Interview: FORATOM’s Director General on private nuclear power plants, green hydrogen and problems of Ukraine

Nuclear energy is considered one of the energy sources that the world needs to achieve its green goals. However, the risk of recurring major accidents at NPPs is forcing many countries to fight against nuclear to be included in the list of sources to invest in.

Against this backdrop, Ukraine is forced to resolve difficult issues on the construction of new power units to be able to provide itself with electricity in a few decades.

Should the world wait for the Nuclear Renaissance, will nuclear power plants participate in the production of green hydrogen, will private companies get the right to operate nuclear power plants, Yves Desbazeille, the Director General of the European Atomic Forum (FORATOM), told in an interview for Kosatka.Media.

  • On December 8, the Minister of Energy of Ukraine Herman Halushchenko accused the State Nuclear Regulatory Inspectorate of Ukraine of obstructing the activities of Energoatom, and refusing to approve the draft law on the siting (locating) of power units 3 and 4 at KhNPP. Ukrainian energy specialists call it an example of unprecedented pressure on the independent regulator. Do you know about this situation and what do you think of it?

To put it simply, the industry does not tend to interfere or comment too much on the decisions of the regulators, I guess it is the same in Ukraine because there are strong views that regulators should be and remain as independent as possible.

As for the Khmelnytskyi NPP, I do not possess information on this particular issue.

If the question is whether one should resume some construction that has been stopped for a while it depends on the way things are being handled, depends on whether the civil works have been properly carried out and protected against weather conditions. There are examples of projects finished after a long time of being started. For example, in Slovakia and the US. It really depends on the context.

  • Today, nuclear power is gaining popularity again. It is often referred to as the ‘new green energy’. How do you assess the situation across the sector?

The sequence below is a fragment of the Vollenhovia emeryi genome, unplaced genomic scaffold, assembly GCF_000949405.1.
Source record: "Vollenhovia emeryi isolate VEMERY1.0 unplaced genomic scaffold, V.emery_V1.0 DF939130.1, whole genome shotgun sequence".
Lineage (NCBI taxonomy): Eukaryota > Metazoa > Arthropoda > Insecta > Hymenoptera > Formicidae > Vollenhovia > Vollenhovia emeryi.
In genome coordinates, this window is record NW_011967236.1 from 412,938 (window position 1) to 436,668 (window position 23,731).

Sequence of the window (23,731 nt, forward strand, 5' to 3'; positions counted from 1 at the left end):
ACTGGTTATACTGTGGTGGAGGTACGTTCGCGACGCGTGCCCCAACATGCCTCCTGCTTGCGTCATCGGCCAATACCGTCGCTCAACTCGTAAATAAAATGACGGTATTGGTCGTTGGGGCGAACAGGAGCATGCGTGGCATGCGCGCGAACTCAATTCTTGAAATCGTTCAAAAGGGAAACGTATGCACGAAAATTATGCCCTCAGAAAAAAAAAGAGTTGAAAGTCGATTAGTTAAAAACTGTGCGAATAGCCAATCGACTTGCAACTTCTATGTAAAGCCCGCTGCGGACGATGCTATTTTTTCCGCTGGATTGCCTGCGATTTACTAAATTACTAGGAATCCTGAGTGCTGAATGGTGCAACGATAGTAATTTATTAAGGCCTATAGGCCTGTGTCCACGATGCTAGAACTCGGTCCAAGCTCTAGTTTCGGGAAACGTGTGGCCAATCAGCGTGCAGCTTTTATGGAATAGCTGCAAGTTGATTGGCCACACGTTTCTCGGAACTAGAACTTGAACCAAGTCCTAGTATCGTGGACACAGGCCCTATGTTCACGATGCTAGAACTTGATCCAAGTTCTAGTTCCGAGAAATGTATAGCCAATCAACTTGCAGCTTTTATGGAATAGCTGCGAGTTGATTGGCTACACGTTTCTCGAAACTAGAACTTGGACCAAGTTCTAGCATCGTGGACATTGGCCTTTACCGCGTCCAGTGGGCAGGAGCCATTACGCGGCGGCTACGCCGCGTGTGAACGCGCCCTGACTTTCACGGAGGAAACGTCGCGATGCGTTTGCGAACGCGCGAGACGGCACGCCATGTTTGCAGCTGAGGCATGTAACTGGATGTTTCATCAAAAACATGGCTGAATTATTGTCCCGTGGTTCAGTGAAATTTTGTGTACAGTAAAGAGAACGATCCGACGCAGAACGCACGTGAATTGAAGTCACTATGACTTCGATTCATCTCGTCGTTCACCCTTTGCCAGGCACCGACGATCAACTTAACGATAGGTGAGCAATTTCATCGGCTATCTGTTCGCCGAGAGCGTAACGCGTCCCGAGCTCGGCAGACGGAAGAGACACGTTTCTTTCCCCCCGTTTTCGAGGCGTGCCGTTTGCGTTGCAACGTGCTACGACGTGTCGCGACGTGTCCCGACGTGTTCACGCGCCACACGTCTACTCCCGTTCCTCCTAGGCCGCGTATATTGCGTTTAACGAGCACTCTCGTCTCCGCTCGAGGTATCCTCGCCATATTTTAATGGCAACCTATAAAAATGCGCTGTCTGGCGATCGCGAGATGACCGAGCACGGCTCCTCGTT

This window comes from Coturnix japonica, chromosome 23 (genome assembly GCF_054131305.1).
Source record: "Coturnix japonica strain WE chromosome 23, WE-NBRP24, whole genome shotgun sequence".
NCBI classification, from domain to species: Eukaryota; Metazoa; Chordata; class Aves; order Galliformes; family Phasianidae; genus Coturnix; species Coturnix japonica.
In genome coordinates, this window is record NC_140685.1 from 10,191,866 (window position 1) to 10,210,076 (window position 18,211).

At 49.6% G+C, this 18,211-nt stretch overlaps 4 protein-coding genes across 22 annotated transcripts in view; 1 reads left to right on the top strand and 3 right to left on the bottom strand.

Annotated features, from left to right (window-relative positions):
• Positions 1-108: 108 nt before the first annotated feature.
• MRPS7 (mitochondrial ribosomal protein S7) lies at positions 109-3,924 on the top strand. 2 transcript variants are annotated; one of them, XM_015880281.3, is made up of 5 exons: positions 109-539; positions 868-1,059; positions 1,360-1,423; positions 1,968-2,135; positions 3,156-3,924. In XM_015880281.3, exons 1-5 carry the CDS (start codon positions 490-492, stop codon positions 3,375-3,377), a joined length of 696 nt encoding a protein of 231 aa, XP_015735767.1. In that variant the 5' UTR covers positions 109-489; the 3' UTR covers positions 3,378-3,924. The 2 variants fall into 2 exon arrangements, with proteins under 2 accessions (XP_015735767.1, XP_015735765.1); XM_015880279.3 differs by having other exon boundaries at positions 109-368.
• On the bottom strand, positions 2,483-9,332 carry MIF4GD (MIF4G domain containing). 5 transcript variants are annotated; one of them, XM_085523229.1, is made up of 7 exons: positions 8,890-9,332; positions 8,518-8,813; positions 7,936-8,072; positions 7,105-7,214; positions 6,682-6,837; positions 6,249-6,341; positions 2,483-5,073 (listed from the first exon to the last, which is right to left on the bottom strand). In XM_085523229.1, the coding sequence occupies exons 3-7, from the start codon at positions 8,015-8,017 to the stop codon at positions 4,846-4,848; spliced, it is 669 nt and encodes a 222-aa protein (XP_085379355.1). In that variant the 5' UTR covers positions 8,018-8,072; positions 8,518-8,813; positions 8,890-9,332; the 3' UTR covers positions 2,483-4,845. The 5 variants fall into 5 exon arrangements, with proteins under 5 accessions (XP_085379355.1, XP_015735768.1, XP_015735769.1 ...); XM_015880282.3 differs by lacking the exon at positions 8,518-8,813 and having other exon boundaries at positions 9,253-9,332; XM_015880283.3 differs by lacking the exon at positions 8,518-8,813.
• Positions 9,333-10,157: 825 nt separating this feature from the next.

The situation in Europe is relatively diverse. You are probably aware that some countries like Germany, Austria, and Luxembourg are opposed to nuclear energy and put every effort to resist it in the EU institutional debates.

However, many countries see nuclear power as part of the solution to address climate change. The list includes France, Poland, the Czech Republic, Slovakia and many others. There is also a statement signed by twelve countries that joined the pro-nuclear front on taxonomy.

It means that nearly half of the member states do support nuclear power. Some do not have strong views and some oppose nuclear energy strongly. That's basically the current picture.

  • How about integrating nuclear power into the green finance taxonomy, do you think it will be included in the classification or not?

Yes, we believe that nuclear will be included in some way within the taxonomy. However, we remain concerned that the criteria that are going to be imposed on nuclear power plants will be so stringent that it is going to be difficult for a lot of NPPs to achieve that level of compliance.

  • Five EU countries have formed an anti-nuclear alliance at COP26: Austria, Denmark, Germany, Luxembourg, and Portugal. Austria is even ready to litigate if nuclear power is integrated into the green finance taxonomy. How important is the voice of these countries within the EU?

They are important because of Germany. The others are smaller countries with less power, yet Germany is the biggest economy in Europe, the most populated country, it has very strong influence and it could indeed create obstacles to nuclear power.

  • Verivox’s study shows that 31% of people in Germany would prefer cheaper nuclear energy. This is 20% more compared to the figures of 2018. Is the Nuclear Renaissance possible in Germany?

Personally, I don’t think so. I’m not saying that Germany will never invest in nuclear power again. But it will take a long time simply because of politicians. They have very strong views, they do believe nuclear power should never be discussed again, should never be considered again. And with the current coalition that gathers greens and socialists and liberals, there is no chance for the Nuclear Renaissance.